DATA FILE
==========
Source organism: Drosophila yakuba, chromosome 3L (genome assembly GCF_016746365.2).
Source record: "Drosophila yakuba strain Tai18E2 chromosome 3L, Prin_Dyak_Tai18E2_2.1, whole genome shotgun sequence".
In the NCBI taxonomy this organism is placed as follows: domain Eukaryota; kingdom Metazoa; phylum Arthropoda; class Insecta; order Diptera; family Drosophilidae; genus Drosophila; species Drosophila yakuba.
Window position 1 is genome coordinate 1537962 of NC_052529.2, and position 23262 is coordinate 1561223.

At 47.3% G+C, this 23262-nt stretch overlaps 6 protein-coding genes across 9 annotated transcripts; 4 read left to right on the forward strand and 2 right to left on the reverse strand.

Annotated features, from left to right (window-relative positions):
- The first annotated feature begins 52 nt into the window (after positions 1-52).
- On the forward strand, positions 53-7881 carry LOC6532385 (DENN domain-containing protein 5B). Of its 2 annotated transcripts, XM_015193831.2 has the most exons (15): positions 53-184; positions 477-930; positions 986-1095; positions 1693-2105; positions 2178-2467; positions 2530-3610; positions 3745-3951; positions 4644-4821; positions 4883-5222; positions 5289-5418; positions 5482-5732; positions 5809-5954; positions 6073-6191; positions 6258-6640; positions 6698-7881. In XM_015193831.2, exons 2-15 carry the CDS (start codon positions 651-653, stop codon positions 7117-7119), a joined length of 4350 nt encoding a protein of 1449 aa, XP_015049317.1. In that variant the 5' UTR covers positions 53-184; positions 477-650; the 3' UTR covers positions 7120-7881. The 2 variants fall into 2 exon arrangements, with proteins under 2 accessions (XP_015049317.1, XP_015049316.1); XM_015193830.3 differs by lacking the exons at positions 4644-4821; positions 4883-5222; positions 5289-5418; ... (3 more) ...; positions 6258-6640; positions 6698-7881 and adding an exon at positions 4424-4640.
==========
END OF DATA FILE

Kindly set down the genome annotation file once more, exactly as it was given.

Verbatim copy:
Source organism: Drosophila yakuba, chromosome 3L (genome assembly GCF_016746365.2).
Source record: "Drosophila yakuba strain Tai18E2 chromosome 3L, Prin_Dyak_Tai18E2_2.1, whole genome shotgun sequence".
In the NCBI taxonomy this organism is placed as follows: domain Eukaryota; kingdom Metazoa; phylum Arthropoda; class Insecta; order Diptera; family Drosophilidae; genus Drosophila; species Drosophila yakuba.
Window position 1 is genome coordinate 1537962 of NC_052529.2, and position 23262 is coordinate 1561223.

At 47.3% G+C, this 23262-nt stretch overlaps 6 protein-coding genes across 9 annotated transcripts; 4 read left to right on the forward strand and 2 right to left on the reverse strand.

Annotated features, from left to right (window-relative positions):
- The first annotated feature begins 52 nt into the window (after positions 1-52).
- On the forward strand, positions 53-7881 carry LOC6532385 (DENN domain-containing protein 5B). Of its 2 annotated transcripts, XM_015193831.2 has the most exons (15): positions 53-184; positions 477-930; positions 986-1095; positions 1693-2105; positions 2178-2467; positions 2530-3610; positions 3745-3951; positions 4644-4821; positions 4883-5222; positions 5289-5418; positions 5482-5732; positions 5809-5954; positions 6073-6191; positions 6258-6640; positions 6698-7881. In XM_015193831.2, exons 2-15 carry the CDS (start codon positions 651-653, stop codon positions 7117-7119), a joined length of 4350 nt encoding a protein of 1449 aa, XP_015049317.1. In that variant the 5' UTR covers positions 53-184; positions 477-650; the 3' UTR covers positions 7120-7881. The 2 variants fall into 2 exon arrangements, with proteins under 2 accessions (XP_015049317.1, XP_015049316.1); XM_015193830.3 differs by lacking the exons at positions 4644-4821; positions 4883-5222; positions 5289-5418; ... (3 more) ...; positions 6258-6640; positions 6698-7881 and adding an exon at positions 4424-4640.